- Political and legal funding
The Fund gave the Federation for American Immigration Reform (FAIR) a total of $1.3 million between 1985 and 1994. Among the grants was $150,000 for 'studies in connection with immigration policies'. Funding was dropped after negative publicity during the campaign for California's Proposition 187 linked the Pioneer Fund to ads purchased by FAIR. Other immigration reduction groups that have received donations from the Pioneer Fund include ProjectUSA, and American Immigration Control Foundation.
One of the grantees is the paleoconservative and white nationalist journalist Jared Taylor, the editor of American Renaissance and a member the advisory board of the white nationalist publication the Occidental Quarterly. Another is Roger Pearson's Institute for the Study of Man. Many of the key academic white nationalists in both Right Now! and American Renaissance have been funded by the Pioneer Fund, which was also directly involved in funding the parent organization of American Renaissance, the New Century Foundation.
The Pioneer Fund has also been criticized by scientists, journalists, and in various peer-reviewed academic articles. Critics of the fund include the Southern Poverty Law Center, professor of psychology William H. Tucker, and historian Barry Mehler and his Institute for the Study of Academic Racism.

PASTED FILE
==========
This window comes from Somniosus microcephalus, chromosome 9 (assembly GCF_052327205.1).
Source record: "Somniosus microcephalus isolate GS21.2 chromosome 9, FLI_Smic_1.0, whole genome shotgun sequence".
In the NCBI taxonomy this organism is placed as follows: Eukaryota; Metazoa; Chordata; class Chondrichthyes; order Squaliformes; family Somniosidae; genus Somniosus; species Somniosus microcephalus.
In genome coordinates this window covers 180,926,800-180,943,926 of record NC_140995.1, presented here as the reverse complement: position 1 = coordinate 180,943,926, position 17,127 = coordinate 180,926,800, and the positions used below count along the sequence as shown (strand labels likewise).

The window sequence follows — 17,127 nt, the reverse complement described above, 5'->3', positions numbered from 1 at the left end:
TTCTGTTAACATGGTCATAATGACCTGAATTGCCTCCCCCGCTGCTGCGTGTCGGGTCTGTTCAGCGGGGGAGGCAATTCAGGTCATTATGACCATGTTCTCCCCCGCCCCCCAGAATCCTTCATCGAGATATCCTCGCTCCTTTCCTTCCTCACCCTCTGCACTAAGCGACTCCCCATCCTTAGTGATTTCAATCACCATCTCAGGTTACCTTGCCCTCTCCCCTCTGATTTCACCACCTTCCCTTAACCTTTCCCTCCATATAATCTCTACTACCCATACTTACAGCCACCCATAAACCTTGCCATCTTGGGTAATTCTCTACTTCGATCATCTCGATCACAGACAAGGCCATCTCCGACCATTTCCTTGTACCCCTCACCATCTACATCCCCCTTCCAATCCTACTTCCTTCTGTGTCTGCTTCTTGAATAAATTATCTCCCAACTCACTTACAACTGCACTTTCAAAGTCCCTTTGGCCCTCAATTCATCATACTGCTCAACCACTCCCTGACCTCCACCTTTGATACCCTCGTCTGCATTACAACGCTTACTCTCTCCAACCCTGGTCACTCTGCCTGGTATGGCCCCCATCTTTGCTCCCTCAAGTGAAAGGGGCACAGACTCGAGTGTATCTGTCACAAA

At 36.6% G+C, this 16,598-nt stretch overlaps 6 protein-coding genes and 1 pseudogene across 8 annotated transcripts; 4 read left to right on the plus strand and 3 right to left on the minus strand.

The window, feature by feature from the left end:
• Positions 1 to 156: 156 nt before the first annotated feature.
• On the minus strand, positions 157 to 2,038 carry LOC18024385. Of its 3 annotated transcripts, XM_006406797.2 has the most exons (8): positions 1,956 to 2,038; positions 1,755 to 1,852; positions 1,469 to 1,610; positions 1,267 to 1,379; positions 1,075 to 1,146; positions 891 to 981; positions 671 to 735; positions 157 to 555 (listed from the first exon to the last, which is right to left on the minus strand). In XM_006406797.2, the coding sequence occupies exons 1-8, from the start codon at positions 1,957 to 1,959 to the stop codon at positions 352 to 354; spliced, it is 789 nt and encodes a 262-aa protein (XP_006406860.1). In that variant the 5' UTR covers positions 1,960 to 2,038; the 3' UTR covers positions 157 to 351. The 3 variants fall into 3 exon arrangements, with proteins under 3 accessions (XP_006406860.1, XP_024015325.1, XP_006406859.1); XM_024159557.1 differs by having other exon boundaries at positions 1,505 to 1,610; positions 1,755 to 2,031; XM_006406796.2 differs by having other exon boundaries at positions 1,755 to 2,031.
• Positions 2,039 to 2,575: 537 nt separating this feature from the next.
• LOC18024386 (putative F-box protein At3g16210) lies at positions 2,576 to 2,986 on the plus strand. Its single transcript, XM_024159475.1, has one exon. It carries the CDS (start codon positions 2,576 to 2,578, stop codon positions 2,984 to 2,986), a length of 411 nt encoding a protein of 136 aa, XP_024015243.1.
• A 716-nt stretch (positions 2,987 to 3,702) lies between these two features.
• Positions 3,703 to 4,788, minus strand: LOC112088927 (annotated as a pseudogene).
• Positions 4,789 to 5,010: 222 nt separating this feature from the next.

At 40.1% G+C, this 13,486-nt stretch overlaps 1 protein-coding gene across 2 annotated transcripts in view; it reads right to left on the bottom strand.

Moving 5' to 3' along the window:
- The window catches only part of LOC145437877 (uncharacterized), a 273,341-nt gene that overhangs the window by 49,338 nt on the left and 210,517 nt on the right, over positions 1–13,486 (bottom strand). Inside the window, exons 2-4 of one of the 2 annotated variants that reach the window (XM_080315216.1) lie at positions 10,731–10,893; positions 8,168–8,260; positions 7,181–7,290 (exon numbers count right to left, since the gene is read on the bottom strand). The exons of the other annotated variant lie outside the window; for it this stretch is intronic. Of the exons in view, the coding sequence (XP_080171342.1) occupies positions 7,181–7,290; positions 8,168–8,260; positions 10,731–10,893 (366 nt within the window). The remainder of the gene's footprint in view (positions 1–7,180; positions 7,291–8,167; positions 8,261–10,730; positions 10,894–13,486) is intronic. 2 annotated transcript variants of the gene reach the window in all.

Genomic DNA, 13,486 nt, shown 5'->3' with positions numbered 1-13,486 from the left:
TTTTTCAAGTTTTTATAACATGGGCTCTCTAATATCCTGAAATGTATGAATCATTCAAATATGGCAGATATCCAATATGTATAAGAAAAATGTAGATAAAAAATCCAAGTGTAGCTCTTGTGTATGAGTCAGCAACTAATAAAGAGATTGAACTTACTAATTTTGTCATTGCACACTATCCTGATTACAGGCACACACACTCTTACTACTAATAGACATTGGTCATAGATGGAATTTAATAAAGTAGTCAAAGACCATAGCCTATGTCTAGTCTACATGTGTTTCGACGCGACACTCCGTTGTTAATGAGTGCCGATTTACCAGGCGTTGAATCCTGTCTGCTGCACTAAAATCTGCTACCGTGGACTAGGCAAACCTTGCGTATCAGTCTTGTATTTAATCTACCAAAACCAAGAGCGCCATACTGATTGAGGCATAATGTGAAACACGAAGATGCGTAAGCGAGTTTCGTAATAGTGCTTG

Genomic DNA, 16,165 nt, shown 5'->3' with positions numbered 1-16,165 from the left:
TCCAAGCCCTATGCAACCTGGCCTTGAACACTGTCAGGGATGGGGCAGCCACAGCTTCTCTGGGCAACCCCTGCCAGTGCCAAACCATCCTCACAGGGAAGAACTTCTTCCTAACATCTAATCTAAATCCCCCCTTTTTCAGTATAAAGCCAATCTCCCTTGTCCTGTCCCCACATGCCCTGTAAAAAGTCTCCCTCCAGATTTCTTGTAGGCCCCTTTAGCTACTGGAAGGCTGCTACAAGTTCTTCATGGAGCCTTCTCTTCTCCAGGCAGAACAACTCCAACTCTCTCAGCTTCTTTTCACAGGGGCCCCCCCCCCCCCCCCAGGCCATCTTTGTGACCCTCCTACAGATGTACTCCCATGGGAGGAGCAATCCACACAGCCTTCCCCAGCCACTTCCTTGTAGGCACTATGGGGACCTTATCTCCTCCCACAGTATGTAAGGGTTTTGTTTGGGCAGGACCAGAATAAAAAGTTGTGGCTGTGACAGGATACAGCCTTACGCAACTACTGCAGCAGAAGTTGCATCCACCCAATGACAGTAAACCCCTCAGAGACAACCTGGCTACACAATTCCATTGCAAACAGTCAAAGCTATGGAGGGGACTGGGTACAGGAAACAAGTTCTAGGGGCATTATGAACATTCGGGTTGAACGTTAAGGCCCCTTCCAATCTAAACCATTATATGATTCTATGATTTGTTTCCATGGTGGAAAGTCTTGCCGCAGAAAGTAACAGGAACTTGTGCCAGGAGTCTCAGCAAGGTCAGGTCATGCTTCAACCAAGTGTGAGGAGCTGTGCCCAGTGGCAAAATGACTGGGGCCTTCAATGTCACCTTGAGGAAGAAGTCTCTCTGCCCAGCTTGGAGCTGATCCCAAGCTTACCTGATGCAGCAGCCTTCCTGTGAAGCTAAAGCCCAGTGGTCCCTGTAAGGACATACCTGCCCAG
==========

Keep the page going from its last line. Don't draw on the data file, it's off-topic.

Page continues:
In 2003, the Southern Poverty Law Center listed the Pioneer Fund as a hate group, citing the fund's history, its funding of race and intelligence research, and its connections with racist individuals.
The Center for New Community, a human rights advocacy organization, mentioned the Pioneer Fund in an article on their website. They characterize the Pioneer Fund as "a white supremacist foundation that specializes in funding 'science' dedicated to demonstrating white intellectual and moral superiority." They draw particular attention to Rushton's theories about differences between races as evidence of the racial slant which they claim accompanies much of the research which is backed by the Fund.
In accord with the tax regulations governing nonprofit corporations, Pioneer does not fund individuals; under the law only other nonprofit organizations are appropriate grantees. As a consequence, many of the fund's awards go not to the researchers themselves but to the universities that employ them, a standard procedure for supporting work by academically based scientists. In addition to these awards to the universities where its grantees are based, Pioneer has made a number of grants to other nonprofit organizations and corporations Tucker feels have been created to channel resources to a particular academic recipient while circumventing the institution where the researcher is employed.
In 2002, William H. Tucker criticized the Pioneer's grant-funding techniques: